Parkinson’s Disease

Parkinson’s disease is a progressive nervous system/brain disorder that affects movement. Parkinson’s disease occurs when nerve cells in an area of the brain that controls movement become impaired and/or die. These neurons normally produce a brain chemical known as dopamine. When the neurons die or become impaired, they produce less dopamine, which causes movement problems with Parkinson’s.

Symptoms

Tremor

A tremor, or shaking, usually begins in a limb, often your hand or fingers. You may rub your thumb and forefinger back and forth, known as a pill-rolling tremor. Your hand may tremble when it’s at rest.

Slowed Movement

(bradykinesia). Over time, Parkinson’s disease may slow your movement, making simple tasks difficult and time-consuming. Your steps may become shorter when you walk. It may be difficult to get out of a chair. You may drag your feet as you try to walk.

Rigid Muscles

Muscle stiffness may occur in any part of your body. Stiff muscles can be painful and limit your range of motion.

Impaired Posture and Balance

Your posture may become stooped, or you may have balance problems.

Loss of Automatic Movements

You may have a decreased ability to perform unconscious movements, including blinking, smiling or swinging your arms when you walk.

Speech Changes

You may speak softly, quickly, slur or hesitate before talking. Your speech may be more of a monotone rather than have the usual inflections.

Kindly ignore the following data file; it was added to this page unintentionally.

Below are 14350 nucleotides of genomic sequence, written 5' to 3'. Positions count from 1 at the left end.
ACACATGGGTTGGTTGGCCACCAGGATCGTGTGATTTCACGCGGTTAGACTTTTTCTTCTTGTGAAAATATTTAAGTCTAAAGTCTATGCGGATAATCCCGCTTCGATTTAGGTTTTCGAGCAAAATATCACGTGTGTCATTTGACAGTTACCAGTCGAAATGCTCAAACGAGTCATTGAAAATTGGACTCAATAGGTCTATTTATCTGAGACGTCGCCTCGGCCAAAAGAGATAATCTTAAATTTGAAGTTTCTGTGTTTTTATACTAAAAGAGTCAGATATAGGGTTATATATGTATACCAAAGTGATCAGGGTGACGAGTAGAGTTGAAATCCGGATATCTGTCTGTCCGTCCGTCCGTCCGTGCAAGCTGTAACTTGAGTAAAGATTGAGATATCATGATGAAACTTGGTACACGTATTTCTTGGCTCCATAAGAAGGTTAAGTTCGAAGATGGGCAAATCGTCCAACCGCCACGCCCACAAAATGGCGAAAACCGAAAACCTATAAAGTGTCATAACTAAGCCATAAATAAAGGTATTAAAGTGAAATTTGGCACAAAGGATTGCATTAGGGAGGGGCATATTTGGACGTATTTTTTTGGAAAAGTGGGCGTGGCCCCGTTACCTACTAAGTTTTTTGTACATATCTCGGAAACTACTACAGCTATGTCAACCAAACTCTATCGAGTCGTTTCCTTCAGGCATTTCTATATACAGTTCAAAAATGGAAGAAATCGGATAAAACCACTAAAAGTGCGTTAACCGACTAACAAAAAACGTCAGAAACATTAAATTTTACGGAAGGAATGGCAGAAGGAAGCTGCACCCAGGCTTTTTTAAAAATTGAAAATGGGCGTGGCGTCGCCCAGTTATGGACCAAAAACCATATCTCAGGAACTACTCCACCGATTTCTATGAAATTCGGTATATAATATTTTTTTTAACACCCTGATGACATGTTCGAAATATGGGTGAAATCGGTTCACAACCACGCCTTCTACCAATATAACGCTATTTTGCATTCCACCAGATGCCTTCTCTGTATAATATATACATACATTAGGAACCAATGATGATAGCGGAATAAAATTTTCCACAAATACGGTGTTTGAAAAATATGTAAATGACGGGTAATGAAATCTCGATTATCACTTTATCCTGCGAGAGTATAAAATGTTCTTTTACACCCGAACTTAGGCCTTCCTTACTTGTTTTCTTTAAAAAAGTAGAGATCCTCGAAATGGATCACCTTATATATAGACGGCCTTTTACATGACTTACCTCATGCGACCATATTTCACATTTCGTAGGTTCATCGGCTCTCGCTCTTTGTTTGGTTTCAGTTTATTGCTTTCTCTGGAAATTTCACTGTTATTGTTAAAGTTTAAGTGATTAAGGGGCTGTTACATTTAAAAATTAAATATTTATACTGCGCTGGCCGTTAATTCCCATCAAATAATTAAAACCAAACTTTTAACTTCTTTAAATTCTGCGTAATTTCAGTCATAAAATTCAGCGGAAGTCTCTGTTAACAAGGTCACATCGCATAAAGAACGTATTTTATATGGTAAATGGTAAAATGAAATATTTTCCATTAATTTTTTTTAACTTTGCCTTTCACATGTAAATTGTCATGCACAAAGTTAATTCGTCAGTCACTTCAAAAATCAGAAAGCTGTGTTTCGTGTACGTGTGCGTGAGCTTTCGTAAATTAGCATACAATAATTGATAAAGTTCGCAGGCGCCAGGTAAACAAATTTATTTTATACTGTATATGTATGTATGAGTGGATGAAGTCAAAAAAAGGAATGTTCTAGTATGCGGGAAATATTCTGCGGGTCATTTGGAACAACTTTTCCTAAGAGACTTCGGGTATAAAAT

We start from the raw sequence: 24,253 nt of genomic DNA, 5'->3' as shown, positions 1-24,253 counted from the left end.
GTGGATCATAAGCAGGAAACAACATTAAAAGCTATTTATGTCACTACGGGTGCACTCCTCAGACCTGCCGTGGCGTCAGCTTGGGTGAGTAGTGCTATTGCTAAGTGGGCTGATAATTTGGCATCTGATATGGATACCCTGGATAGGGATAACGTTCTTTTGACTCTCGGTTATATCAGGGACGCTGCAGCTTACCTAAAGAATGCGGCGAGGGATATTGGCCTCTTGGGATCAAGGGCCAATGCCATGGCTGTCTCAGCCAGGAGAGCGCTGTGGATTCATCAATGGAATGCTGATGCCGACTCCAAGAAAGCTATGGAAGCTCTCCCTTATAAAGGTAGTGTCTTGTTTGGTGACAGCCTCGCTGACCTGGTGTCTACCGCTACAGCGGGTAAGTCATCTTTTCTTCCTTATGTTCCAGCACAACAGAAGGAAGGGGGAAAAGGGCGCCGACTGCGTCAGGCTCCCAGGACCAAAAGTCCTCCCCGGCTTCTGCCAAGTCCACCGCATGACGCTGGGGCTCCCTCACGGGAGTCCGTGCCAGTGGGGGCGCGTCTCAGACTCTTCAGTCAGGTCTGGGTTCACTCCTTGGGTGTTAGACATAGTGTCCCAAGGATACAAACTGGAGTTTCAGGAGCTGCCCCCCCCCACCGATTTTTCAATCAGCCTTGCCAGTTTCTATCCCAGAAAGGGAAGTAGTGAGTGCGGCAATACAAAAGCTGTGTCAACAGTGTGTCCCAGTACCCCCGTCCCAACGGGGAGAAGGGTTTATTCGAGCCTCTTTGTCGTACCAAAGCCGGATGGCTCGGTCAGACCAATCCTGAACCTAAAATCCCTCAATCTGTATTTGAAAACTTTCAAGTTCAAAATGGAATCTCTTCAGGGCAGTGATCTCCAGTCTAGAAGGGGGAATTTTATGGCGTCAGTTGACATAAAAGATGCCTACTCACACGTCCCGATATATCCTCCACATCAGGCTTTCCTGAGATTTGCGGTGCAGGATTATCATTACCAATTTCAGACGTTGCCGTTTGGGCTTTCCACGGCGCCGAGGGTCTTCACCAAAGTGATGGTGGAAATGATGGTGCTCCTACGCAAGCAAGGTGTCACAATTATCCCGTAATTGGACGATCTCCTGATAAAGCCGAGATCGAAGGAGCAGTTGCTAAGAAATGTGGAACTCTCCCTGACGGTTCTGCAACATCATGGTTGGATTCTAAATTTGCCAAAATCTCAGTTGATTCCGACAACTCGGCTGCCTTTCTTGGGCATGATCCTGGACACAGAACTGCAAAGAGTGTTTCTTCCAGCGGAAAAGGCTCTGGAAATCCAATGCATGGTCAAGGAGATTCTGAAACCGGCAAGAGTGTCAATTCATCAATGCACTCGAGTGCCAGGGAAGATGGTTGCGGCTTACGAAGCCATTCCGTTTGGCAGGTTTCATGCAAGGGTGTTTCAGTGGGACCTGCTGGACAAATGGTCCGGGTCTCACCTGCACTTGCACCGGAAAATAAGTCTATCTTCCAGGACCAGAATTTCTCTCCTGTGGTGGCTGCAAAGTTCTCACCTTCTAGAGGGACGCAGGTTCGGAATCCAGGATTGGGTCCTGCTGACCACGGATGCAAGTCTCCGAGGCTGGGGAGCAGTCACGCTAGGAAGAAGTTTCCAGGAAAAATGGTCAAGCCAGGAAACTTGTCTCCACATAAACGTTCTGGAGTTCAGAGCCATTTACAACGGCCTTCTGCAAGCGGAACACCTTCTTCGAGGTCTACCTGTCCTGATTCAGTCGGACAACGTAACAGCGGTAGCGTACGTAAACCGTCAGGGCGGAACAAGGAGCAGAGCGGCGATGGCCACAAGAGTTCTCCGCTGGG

Writing Changes

It may become hard to write, and your writing may appear small.

People with Parkinson’s also lose the nerve endings that produce norepinephrine, the main chemical messenger of the sympathetic nervous system, which controls many automatic functions of the body.

Parkinson’s disease is often accompanied by additional symptoms, which may be treatable:

  • Thinking difficulties. You may experience cognitive problems (dementia) and thinking difficulties. These usually occur in the later stages of Parkinson’s disease.
  • Depression and emotional changes.
  • Swallowing problems. You may develop difficulties with swallowing as your condition progresses.
  • Chewing and eating problems. Late-stage Parkinson’s disease affects the muscles in your mouth, making chewing difficult. This can lead to choking and poor nutrition.
  • Sleep problems and sleep disorders.
  • Bladder problems.
  • Constipation.
  • Blood pressure changes.
  • Smell dysfunction.
  • Fatigue.
  • Pain.
  • Sexual dysfunction.